Scientists believe they have finally found the dead remains of Supernova 1987A – one of their favorite star explosions.
Astronomers knew that an object should exist, but they always struggled to identify its location because of a shroud of darkening dust.
Now a UK-led team believes that the hiding place of debris can be determined by the way this dust is heated.
Researchers refer to the field of interest as "spots".
"So much hotter than its surroundings, the ash needs explanation. It really stands out from its neighboring lumps of dust," Prof. Haley Gomez of the University of Cardiff told BBC News.
When telescopes first spotted the explosion in 1987, it caused a lot of excitement.
Situated in the Great Magellanic Cloud, about 168,000 light-years from Earth – the blast was the closest, brightest supernova, observed in the night sky in 400 years.
As such, it has become a test of what we think the stars know when their fuel runs out and they crash.
Three decades on, astronomers routinely observe Supernova 1987A and its ever evolving form.
This is a nice thing – a series of bright rings, which are bands of gas and dust ejected from a star in its dying stages and which have since been excited by the expanding shockwaves emitted at the last-minute explosion.
One of these rings looks like a pearl string, and at the center of this celestial jewelry, scientists believe they have now found the rest of the star.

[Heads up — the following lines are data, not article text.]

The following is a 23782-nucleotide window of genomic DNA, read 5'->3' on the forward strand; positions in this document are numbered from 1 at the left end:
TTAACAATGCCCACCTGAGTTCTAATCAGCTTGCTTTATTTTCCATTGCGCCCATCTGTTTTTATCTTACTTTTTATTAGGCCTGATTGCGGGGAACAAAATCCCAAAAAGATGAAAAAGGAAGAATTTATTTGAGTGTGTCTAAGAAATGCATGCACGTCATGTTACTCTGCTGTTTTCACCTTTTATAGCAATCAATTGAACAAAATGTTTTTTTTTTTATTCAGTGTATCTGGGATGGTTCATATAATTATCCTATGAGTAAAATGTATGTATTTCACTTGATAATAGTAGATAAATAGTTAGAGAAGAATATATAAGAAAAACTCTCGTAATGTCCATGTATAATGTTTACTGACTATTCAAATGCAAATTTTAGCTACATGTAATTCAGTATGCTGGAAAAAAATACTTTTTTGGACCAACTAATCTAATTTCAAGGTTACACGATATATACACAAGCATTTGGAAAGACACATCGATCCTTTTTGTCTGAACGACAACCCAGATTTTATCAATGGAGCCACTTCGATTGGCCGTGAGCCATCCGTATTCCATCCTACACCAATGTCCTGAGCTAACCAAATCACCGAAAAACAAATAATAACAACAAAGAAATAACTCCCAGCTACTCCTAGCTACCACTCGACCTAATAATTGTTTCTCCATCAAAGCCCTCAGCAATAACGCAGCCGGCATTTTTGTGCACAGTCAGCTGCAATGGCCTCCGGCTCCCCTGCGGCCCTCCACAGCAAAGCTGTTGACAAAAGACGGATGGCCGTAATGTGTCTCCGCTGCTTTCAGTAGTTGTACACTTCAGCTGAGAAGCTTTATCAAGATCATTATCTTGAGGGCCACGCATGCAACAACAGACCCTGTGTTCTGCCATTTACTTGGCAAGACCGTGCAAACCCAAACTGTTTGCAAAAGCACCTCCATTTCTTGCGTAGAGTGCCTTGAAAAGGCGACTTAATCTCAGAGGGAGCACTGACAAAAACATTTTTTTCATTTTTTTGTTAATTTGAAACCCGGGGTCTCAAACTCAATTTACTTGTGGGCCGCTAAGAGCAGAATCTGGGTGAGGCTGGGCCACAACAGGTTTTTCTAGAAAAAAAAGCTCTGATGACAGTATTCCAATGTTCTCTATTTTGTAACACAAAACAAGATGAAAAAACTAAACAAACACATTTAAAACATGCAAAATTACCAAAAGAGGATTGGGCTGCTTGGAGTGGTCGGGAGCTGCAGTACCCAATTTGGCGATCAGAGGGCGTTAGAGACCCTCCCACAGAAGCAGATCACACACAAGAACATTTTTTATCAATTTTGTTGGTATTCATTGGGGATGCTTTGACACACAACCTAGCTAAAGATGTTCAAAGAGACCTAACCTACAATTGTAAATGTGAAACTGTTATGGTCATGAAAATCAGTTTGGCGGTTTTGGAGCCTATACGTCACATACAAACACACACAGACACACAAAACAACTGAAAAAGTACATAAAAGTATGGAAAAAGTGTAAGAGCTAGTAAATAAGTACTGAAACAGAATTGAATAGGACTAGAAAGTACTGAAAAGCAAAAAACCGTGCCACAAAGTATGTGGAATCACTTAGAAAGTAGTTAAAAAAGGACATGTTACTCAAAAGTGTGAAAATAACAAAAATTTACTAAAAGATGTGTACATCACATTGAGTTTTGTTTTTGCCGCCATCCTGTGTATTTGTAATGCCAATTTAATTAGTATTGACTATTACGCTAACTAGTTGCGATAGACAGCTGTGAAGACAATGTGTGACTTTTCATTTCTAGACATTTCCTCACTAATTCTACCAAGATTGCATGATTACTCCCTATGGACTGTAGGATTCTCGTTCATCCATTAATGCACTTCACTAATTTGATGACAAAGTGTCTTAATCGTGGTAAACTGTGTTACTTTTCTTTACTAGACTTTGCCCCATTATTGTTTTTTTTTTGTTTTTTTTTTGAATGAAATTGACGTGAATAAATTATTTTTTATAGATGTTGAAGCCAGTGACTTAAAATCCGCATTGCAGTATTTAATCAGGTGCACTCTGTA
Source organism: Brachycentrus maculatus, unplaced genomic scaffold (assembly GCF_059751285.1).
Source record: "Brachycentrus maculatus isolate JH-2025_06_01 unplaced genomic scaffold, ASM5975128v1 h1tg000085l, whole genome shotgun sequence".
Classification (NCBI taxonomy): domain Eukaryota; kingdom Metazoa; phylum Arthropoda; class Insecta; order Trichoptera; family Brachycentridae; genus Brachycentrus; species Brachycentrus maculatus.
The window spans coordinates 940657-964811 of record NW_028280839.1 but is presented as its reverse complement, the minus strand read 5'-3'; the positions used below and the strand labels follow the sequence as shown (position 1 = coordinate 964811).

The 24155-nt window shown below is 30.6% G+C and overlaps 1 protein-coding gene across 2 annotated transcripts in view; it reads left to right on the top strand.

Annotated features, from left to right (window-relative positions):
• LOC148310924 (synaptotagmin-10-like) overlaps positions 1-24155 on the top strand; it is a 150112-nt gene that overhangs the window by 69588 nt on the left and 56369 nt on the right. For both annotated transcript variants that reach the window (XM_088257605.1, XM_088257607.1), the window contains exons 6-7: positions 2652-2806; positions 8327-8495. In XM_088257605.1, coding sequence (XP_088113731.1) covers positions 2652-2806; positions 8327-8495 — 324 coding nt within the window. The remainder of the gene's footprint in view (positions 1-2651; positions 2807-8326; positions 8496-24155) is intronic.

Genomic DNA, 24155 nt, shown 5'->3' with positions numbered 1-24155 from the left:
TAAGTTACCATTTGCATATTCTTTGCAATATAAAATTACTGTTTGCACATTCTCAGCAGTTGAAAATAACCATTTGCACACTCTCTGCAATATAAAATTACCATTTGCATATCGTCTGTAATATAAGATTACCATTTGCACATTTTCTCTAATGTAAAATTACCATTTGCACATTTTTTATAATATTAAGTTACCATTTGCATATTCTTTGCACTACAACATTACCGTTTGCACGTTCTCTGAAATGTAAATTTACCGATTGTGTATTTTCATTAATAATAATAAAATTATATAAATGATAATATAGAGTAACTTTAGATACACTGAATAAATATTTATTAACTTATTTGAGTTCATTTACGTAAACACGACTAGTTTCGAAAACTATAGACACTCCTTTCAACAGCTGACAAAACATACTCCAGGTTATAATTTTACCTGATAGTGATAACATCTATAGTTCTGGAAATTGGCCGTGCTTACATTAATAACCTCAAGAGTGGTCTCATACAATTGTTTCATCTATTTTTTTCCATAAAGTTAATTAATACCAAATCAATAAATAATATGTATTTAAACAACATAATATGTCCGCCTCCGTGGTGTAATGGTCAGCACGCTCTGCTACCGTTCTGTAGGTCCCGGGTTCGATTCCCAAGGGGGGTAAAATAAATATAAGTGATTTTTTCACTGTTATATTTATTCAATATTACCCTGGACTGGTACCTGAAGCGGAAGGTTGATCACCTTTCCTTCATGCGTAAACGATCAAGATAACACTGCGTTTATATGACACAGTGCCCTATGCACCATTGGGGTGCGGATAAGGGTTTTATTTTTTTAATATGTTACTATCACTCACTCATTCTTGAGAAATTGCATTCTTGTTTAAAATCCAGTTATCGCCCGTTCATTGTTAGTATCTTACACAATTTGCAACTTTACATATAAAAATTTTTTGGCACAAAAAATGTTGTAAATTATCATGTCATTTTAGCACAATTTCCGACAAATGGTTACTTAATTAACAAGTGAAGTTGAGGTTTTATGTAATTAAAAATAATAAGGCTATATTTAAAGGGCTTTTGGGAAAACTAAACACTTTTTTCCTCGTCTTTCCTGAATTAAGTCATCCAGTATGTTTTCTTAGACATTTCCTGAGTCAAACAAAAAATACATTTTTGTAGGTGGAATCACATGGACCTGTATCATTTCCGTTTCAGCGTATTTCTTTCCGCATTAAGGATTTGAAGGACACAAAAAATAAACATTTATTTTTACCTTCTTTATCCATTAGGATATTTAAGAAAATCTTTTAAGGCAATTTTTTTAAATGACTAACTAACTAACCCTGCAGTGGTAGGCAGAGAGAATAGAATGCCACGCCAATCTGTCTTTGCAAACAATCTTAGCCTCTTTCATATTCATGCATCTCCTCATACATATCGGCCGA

This should be a solid object composed entirely of neutron particles and measuring only a few tens of kilometers. The thick cloud of dust in which it sits, however, is perhaps 30 times larger than our solar system, making the neutron star impossible to see directly.
"We see recycled light, if you like. The hot neutron star heats the grain dust, and as they absorb that energy, they shine at a millimeter wavelength. That's what we find," Prof. Gomez explained.
The team investigates the area of interest using data from the already existing Herschel Space Telescope in Europe and the international Atacama Large Millimeter Array (Alma) facility in Chile.
What Alma in particular discloses is that the stain is also located in a region with a deficiency of carbon monoxide (CO) molecules. CO is destroyed, probably in the same heating process, which causes the dust to shine.
Unfortunately, it's hard to be more descriptive of a neutron star because of its dusty shell, but the group expects that to change over time.
"In about 50 to 100 years, the dust must be cleared to reveal this hot, energetic neutron star that everyone has been looking for for 30 years," Prof. Gomez told BBC News.
Astronomers are interested in supernovae, as they are an integral part of the evolution of the universe.
Explosions move the environment, sweeping nearby gas clouds to gravitationally fall on themselves and give birth to new stars. The dust ejected into the supernovae also sows cosmos. the heavier elements that go into the construction of the rocky
A document detailing recent discoveries was published in The Astrophysical Journal by its lead author, Dr. Phil Zigan of Cardiff.